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thedrifter
03-13-05, 06:39 AM
American Laws Are Good Enough For Americans

March 12 2005



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by Joe Mariani
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Sometimes it's hard to make sense of the decisions the Supreme Court makes. When they cherry-pick foreign legal decisions to cite as the basis for some of their more Left-leaning rulings, for instance, it can make anyone's head spin. Why, I often wonder, do they speak of the "values we share with a wider civilization" when they cite European court rulings, but ignore foreign laws that disagree with the Liberal agenda? For every decision they make citing the European Court of Human Rights, shouldn't there be a ruling based on Shari'a law or Chinese law?

In one instance, the Supreme Court effectively overturned the Tenth Amendment in the Lawrence v. Texas decision when they removed the right of Texas to make its own laws regarding sodomy. The Tenth Amendment states, "The powers not delegated to the United States by the Constitution, nor prohibited by it to the States, are reserved to the States respectively, or to the people." Justice Anthony Kennedy noted in the decision that the European Court of Human Rights and other foreign courts had affirmed the "rights of homosexual adults to engage in intimate, consensual conduct." He also mentioned that privacy for gay men and women "has been accepted as an integral part of human freedom in many other countries." Yet the Supreme Court didn't balance this blatant Eurocentrism by ruling that women should be stoned for exposing the upper part of their feet, or that anyone who didn't bow to President Bush's portrait should be sent to a concentration camp to mine coal and make soccer balls for cheap export. If they were taking foreign laws and attitudes regarding homosexuality into account when making their decision, why didn't they rule that, as Shari'a law states, the Texas legal system should "Kill the one who does it and the one to whom it is done?" It's obvious that the Supreme Court made a decision not based on the Constitution, but their own prejudices and attitudes, then sought precedents by which to explain it.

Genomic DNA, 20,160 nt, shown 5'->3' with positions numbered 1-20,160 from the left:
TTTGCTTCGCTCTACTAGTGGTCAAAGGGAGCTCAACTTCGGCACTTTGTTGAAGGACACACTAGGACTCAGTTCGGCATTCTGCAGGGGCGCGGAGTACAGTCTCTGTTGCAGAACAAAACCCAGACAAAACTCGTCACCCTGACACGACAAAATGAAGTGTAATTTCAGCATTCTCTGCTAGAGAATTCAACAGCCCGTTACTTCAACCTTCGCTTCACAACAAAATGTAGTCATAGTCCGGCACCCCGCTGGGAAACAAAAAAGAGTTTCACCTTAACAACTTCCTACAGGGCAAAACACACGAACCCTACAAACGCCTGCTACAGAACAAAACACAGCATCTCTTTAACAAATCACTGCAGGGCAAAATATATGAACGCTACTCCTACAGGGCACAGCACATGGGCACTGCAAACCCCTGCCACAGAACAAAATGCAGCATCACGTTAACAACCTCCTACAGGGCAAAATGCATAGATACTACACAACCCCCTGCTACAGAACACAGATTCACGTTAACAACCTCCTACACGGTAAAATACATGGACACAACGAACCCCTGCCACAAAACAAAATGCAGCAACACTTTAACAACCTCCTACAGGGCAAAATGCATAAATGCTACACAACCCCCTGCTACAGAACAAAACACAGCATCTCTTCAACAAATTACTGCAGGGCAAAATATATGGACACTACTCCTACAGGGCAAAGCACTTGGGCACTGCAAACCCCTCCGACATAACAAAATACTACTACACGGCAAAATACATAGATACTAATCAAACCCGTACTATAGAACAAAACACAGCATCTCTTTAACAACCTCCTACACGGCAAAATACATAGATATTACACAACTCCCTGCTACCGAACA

In the great tradition of Roe v. Wade and Justice Hugo Black's "separation of Church and State," the Supreme Court recently found yet another part of the Constitution that no one had ever seen before (no doubt written on the back of the third page of the original, in lemon juice). This one said that juveniles cannot be sentenced to death, no matter how heinous the crime. States have now lost the right to mete out justice as they see fit. Justice Kennedy (again) joined Liberal Justices John Paul Stevens, David H. Souter, Ruth Bader Ginsburg and Stephen Breyer. Kennedy stated that those under 18 should not be subject to the death penalty because the "instability and emotional imbalance of young people may often be a factor in the crime." Kennedy further blamed "a lack of maturity and an underdeveloped sense of responsibility" and the "diminished culpability of juveniles" for their crimes.